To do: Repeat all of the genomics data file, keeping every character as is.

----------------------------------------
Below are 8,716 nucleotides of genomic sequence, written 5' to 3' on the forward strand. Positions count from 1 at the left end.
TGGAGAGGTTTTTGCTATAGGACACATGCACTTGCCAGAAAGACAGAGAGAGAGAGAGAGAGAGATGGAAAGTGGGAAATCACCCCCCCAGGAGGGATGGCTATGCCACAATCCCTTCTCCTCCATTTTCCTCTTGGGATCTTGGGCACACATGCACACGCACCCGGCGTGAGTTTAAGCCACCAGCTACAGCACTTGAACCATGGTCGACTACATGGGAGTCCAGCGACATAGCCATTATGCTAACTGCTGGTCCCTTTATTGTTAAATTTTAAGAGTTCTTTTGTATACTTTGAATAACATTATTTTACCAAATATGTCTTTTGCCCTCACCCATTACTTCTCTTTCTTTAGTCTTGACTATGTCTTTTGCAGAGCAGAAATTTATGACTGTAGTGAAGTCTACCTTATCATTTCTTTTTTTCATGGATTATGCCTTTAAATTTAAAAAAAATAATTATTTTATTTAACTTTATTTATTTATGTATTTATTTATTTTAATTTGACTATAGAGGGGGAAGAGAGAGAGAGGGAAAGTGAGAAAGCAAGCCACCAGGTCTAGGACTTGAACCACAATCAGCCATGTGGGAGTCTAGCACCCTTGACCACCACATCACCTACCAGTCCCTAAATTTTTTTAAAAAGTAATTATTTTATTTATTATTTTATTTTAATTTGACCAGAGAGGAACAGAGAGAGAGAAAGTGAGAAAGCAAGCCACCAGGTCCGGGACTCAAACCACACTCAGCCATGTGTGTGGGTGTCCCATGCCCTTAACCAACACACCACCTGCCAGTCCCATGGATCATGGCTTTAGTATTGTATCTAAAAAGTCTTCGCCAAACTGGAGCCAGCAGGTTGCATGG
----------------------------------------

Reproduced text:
Below are 8,716 nucleotides of genomic sequence, written 5' to 3' on the forward strand. Positions count from 1 at the left end.
TGGAGAGGTTTTTGCTATAGGACACATGCACTTGCCAGAAAGACAGAGAGAGAGAGAGAGAGAGATGGAAAGTGGGAAATCACCCCCCCAGGAGGGATGGCTATGCCACAATCCCTTCTCCTCCATTTTCCTCTTGGGATCTTGGGCACACATGCACACGCACCCGGCGTGAGTTTAAGCCACCAGCTACAGCACTTGAACCATGGTCGACTACATGGGAGTCCAGCGACATAGCCATTATGCTAACTGCTGGTCCCTTTATTGTTAAATTTTAAGAGTTCTTTTGTATACTTTGAATAACATTATTTTACCAAATATGTCTTTTGCCCTCACCCATTACTTCTCTTTCTTTAGTCTTGACTATGTCTTTTGCAGAGCAGAAATTTATGACTGTAGTGAAGTCTACCTTATCATTTCTTTTTTTCATGGATTATGCCTTTAAATTTAAAAAAAATAATTATTTTATTTAACTTTATTTATTTATGTATTTATTTATTTTAATTTGACTATAGAGGGGGAAGAGAGAGAGAGGGAAAGTGAGAAAGCAAGCCACCAGGTCTAGGACTTGAACCACAATCAGCCATGTGGGAGTCTAGCACCCTTGACCACCACATCACCTACCAGTCCCTAAATTTTTTTAAAAAGTAATTATTTTATTTATTATTTTATTTTAATTTGACCAGAGAGGAACAGAGAGAGAGAAAGTGAGAAAGCAAGCCACCAGGTCCGGGACTCAAACCACACTCAGCCATGTGTGTGGGTGTCCCATGCCCTTAACCAACACACCACCTGCCAGTCCCATGGATCATGGCTTTAGTATTGTATCTAAAAAGTCTTCGCCAAACTGGAGCCAGCAGGTTGCATGG